Thom Yorke performing live onstage, 1997.

Thom Yorke performing live onstage, 1997.

Simon Ritter/Redferns

35

‘Meeting People Is Easy’ (1998)

The perfect visual embodiment of alternative rock’s “success = sucks eggs” mantra, Grant Gee’s Radiohead doc turns arena stardom into a psychological horror movie. Covering the band’s whirlwind OK Computer tour, director Grant Gee offers an impressionistic snapshot of the group (especially singer Thom Yorke) slowly losing their shit as interviews, shows, traveling and tedium wear them down. Many concert films come across as non-threatening fan items; this one is as jagged and honest about its alienation as the album that spawned it. TG

LCD Soundsystem performs at Madison Square Garden

LCD Soundsystem performs at Madison Square Garden

Theo Wargo/WireImage For NY Post

34

‘Shut Up and Play the Hits’ (2012)

This farewell to LCD Soundsystem — via capturing their final live show at Madison Square Garden in 2011 — is an excellent primer on the band’s witty, transcendent dance music. But Shut Up and Play the Hits also works as an exploration of one of pop music’s greatest challenges: knowing when it’s time to call it quits. Burly, self-deprecating singer/LCD braintrust James Murphy was always an unlikely rock star, but his thoughts on aging and fame prove that he may also be one of our sanest. TG

Heavy Metal Parking Lot
33

‘Heavy Metal Parking Lot’ (1986)

A sociological study of headbangers, this 17-minute short consists of interviews with Judas Priest fans tailgating outside a Maryland show. Directors John Heyn and Jeff Krulik emphasize their subjects’ party-hearty, shit-faced shenanigans, but while it’s tempting to mock these mullet-afflicted metalheads, there’s an undeniable sweetness that permeates this mini-documentary. These kids may occasionally be inarticulate, sexist and obnoxious, but their innocent quest for rock & roll kicks is unfiltered youth personified. TG

Singer Jeff Tweedy of American rock group Wilco, January 1997.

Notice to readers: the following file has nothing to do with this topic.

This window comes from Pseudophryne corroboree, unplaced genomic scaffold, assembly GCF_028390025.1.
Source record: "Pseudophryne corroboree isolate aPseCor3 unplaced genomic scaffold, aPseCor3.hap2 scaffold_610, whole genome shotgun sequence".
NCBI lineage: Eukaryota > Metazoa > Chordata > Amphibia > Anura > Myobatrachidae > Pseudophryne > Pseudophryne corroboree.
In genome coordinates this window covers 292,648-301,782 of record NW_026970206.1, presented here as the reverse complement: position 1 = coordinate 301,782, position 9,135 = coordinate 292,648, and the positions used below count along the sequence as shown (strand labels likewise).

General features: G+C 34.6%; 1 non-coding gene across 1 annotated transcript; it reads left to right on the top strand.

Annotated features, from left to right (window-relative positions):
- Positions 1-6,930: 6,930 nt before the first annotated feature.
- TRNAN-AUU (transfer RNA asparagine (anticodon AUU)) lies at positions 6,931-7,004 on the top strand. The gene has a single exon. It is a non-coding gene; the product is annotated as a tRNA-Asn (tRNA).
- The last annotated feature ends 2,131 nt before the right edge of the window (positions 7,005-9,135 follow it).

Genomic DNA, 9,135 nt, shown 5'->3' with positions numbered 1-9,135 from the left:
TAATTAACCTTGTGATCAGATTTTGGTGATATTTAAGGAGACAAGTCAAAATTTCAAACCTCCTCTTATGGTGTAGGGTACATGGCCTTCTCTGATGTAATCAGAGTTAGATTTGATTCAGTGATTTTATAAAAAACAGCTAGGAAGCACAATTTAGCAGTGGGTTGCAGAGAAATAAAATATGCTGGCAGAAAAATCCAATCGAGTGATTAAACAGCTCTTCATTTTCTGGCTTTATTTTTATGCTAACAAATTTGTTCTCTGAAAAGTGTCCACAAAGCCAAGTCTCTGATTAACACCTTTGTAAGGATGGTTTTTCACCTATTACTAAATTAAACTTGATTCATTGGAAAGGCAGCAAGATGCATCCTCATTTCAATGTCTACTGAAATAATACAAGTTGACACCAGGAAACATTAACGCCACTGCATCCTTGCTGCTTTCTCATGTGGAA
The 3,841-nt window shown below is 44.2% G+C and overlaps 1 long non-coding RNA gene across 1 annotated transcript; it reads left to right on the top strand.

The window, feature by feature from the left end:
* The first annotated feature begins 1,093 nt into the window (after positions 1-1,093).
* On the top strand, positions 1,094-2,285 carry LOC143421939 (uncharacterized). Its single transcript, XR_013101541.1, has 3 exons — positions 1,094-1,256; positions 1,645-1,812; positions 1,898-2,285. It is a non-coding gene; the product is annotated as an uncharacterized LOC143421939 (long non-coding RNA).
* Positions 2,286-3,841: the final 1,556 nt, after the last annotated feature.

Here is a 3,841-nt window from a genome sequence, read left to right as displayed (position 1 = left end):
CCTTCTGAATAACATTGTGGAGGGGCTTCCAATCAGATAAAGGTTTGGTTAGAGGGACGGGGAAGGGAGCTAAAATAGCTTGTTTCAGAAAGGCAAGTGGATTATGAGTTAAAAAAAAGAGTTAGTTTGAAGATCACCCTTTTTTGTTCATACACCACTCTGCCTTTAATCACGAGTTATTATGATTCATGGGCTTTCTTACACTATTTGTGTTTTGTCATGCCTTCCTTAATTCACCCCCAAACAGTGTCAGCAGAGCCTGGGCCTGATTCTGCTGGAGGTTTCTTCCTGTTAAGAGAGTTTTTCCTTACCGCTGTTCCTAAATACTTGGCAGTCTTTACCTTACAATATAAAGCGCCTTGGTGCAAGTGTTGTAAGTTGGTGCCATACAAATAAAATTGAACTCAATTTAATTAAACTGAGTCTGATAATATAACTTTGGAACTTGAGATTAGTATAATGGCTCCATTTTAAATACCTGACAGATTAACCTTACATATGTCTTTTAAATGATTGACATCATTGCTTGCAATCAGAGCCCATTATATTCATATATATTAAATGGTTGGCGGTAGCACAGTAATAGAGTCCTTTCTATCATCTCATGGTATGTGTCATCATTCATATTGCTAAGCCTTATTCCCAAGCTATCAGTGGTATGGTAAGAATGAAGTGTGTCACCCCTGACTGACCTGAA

Singer Jeff Tweedy of American rock group Wilco, January 1997.

Patrick Ford/Redferns/Getty Images

32

‘I Am Trying to Break Your Heart’ (2002)

Band records seminal album; a film captures the behind-the-scenes proceedings; everybody ends up happy. Well, two out of three ain’t bad: Wilco’s lauded Yankee Hotel Foxtrot remains the group’s bestselling album and artistic highmark, but video director Sam Jones’ movie illustrates how hard it was for Jeff Tweedy to reach the finish line. Feuding with bandmate Jay Bennett and battling label executives who didn’t like Wilco’s sonic curveball, Tweedy became an indie-rock hero, albeit one whose frequent migraines made his life hell. TG

Prince - Sign O' The Times - 1987

Prince - Sign O' The Times - 1987

Cavallo Fuffalo Fragnoli/Kobal/Shutterstock

31

‘Sign ‘o’ the Times’ (1987)

If you’ve ever fast-forwarded past the familial psychodrama bits of Purple Rain to get to the performance footage, then this Prince concert film — directed by the mono-monikered man himself — is a dream come true. There are a few offstage scenes to buffer the musical numbers (a word-game contest between prostitutes and a john here, a writhing around a back alley there), but mostly, it’s simply the artist doing what he does best: ripping through numbers off the titular album that synthesize Hendrix’s guitar heroics, James Brown’s dance moves and Sly Stone’s social commentary into one white-hot funk-up. This is what a Prince show looked like in 1987, complete with lingerie-chic outfits, urban-blight set decor, cameos from Sheena Easton and a post-Revolution band that includes Sheila E. treating her drum set like it owed her money. DF

Blonde Ambition Tour, 1990.

Blonde Ambition Tour, 1990.